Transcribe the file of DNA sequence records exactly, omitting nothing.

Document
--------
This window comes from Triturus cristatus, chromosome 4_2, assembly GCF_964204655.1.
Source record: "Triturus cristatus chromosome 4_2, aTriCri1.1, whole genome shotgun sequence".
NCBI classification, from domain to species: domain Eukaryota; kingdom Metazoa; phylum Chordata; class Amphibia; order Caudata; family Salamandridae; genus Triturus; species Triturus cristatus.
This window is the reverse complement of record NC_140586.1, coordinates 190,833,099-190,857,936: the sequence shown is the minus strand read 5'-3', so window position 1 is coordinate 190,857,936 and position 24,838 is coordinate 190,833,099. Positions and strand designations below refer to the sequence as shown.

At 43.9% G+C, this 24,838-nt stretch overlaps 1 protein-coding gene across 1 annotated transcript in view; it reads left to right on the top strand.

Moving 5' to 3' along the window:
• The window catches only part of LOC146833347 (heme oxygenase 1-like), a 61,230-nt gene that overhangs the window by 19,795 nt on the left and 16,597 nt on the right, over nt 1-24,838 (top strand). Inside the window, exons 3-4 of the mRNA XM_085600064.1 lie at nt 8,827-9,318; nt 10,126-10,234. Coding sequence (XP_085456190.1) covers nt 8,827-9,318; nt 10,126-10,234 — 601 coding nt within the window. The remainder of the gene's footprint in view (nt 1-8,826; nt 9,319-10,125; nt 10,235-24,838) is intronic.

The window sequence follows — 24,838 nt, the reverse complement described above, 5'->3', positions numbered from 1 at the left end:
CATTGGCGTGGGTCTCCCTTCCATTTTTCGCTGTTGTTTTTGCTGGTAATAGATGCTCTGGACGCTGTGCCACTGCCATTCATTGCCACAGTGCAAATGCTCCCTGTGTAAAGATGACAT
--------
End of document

This window comes from Triturus cristatus, chromosome 4_2, assembly GCF_964204655.1.
Source record: "Triturus cristatus chromosome 4_2, aTriCri1.1, whole genome shotgun sequence".
NCBI classification, from domain to species: domain Eukaryota; kingdom Metazoa; phylum Chordata; class Amphibia; order Caudata; family Salamandridae; genus Triturus; species Triturus cristatus.
This window is the reverse complement of record NC_140586.1, coordinates 190,833,099-190,857,936: the sequence shown is the minus strand read 5'-3', so window position 1 is coordinate 190,857,936 and position 24,838 is coordinate 190,833,099. Positions and strand designations below refer to the sequence as shown.

At 43.9% G+C, this 24,838-nt stretch overlaps 1 protein-coding gene across 1 annotated transcript in view; it reads left to right on the top strand.

Moving 5' to 3' along the window:
• The window catches only part of LOC146833347 (heme oxygenase 1-like), a 61,230-nt gene that overhangs the window by 19,795 nt on the left and 16,597 nt on the right, over nt 1-24,838 (top strand). Inside the window, exons 3-4 of the mRNA XM_085600064.1 lie at nt 8,827-9,318; nt 10,126-10,234. Coding sequence (XP_085456190.1) covers nt 8,827-9,318; nt 10,126-10,234 — 601 coding nt within the window. The remainder of the gene's footprint in view (nt 1-8,826; nt 9,319-10,125; nt 10,235-24,838) is intronic.

The window sequence follows — 24,838 nt, the reverse complement described above, 5'->3', positions numbered from 1 at the left end:
CATTGGCGTGGGTCTCCCTTCCATTTTTCGCTGTTGTTTTTGCTGGTAATAGATGCTCTGGACGCTGTGCCACTGCCATTCATTGCCACAGTGCAAATGCTCCCTGTGTAAAGATGACAT